American Heritage® Dictionary of the English Language, Fourth Edition
- An ancient city of central Italy northwest of Rome. Head of the Etruscan League, it was defeated by Roman forces in the fourth century B.C. and lost its independence in the third century. The modern village of Tarquinia has a museum displaying notable Etruscan antiquities.
“Demaratus, a Corinthian, who, flying his country for sedition, had happened to settle at Tarquinii, and having married a wife there, had two sons by her.”
“The chief whereof was that of leaving behind him the temple of Jupiter on the Tarpeian mount, as a monument of his name and reign; [since posterity would remember] that of two Tarquinii, both kings, the father had vowed, the son completed it.”
“Tarquinii rather as a subject of sport than as a companion, is said to have brought with him as an offering to Apollo a golden rod, enclosed in”
“She easily persuades him, as being ambitious of honours, and one to whom Tarquinii was his country only on the mother's side.”
“The greater share of their anxiety afterwards inclined to the Etrurian war; after it was ascertained, from a letter of the consul Sulpicius, to whom the province of Tarquinii had fallen, that the land around the Roman Salinæ had been depopulated, and that part of the plunder had been carried away into the country of the people of Cære, and that the young men of that people were certainly among the depredators.”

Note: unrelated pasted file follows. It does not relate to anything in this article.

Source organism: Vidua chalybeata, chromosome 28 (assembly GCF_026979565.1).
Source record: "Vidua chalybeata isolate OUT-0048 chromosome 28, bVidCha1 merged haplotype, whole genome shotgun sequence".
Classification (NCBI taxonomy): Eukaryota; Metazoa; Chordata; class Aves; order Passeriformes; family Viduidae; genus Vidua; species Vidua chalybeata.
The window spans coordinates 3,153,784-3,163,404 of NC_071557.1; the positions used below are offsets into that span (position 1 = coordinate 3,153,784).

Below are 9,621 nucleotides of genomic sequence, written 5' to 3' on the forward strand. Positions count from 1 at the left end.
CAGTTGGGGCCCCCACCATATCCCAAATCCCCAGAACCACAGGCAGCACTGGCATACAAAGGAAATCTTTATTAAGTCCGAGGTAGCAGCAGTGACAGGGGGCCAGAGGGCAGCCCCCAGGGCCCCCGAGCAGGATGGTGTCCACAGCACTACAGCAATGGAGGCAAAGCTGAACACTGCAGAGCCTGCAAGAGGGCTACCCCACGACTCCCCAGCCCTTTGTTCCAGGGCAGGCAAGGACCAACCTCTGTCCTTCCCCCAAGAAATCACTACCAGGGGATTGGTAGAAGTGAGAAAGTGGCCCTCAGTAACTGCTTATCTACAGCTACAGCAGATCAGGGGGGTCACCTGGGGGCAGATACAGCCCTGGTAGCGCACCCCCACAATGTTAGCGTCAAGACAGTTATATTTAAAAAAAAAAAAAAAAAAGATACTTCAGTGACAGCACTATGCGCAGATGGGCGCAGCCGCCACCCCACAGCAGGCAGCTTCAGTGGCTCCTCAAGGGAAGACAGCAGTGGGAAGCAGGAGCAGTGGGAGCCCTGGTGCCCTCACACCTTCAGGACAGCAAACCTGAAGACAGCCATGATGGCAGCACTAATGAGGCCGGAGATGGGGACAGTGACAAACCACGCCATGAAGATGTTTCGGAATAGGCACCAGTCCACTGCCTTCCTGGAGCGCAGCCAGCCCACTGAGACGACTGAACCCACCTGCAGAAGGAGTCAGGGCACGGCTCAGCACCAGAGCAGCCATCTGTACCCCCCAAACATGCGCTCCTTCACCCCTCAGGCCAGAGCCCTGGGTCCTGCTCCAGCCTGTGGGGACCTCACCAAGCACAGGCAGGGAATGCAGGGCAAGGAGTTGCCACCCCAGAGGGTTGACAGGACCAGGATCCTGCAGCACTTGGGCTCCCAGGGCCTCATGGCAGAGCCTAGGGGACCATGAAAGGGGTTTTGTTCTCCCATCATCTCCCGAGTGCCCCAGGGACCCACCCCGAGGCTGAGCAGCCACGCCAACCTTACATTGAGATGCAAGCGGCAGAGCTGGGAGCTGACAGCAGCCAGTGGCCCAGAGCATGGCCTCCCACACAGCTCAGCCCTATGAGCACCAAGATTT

“And now Servius began to strengthen his power, not more by public  than by private measures; and lest the feelings of the children of Tarquin might be the same towards himself as those of the children of Ancus had been towards Tarquin, he unites his two daughters in marriage to the young princes, the Tarquinii, Lucius and Aruns.”
“As the Etrurians despised Lucumo, because sprung from a foreign exile, she could not bear the affront, and regardless of the innate love of her native country, provided she might see her husband advanced to honours, she formed the determination to leave Tarquinii.”
“In the reign of Ancus, Lucumo, a rich and enterprising man, came to settle at Rome, prompted chiefly by the desire and hope of obtaining great preferment there, which he had no means of attaining at Tarquinii”
“Tarquinii had been too much habituated to sovereignty; Priscus first commenced; that Servius Tullus reigned next; that though an interval thus intervened, that Tarquinius Superbus, not losing sight of the kingdom as the property of another, had reclaimed it by crime and violence, as the hereditary right of his family.”
“It is not necessary for you, as for your father, (coming here) from Corinth or Tarquinii, to strive for foreign thrones.”
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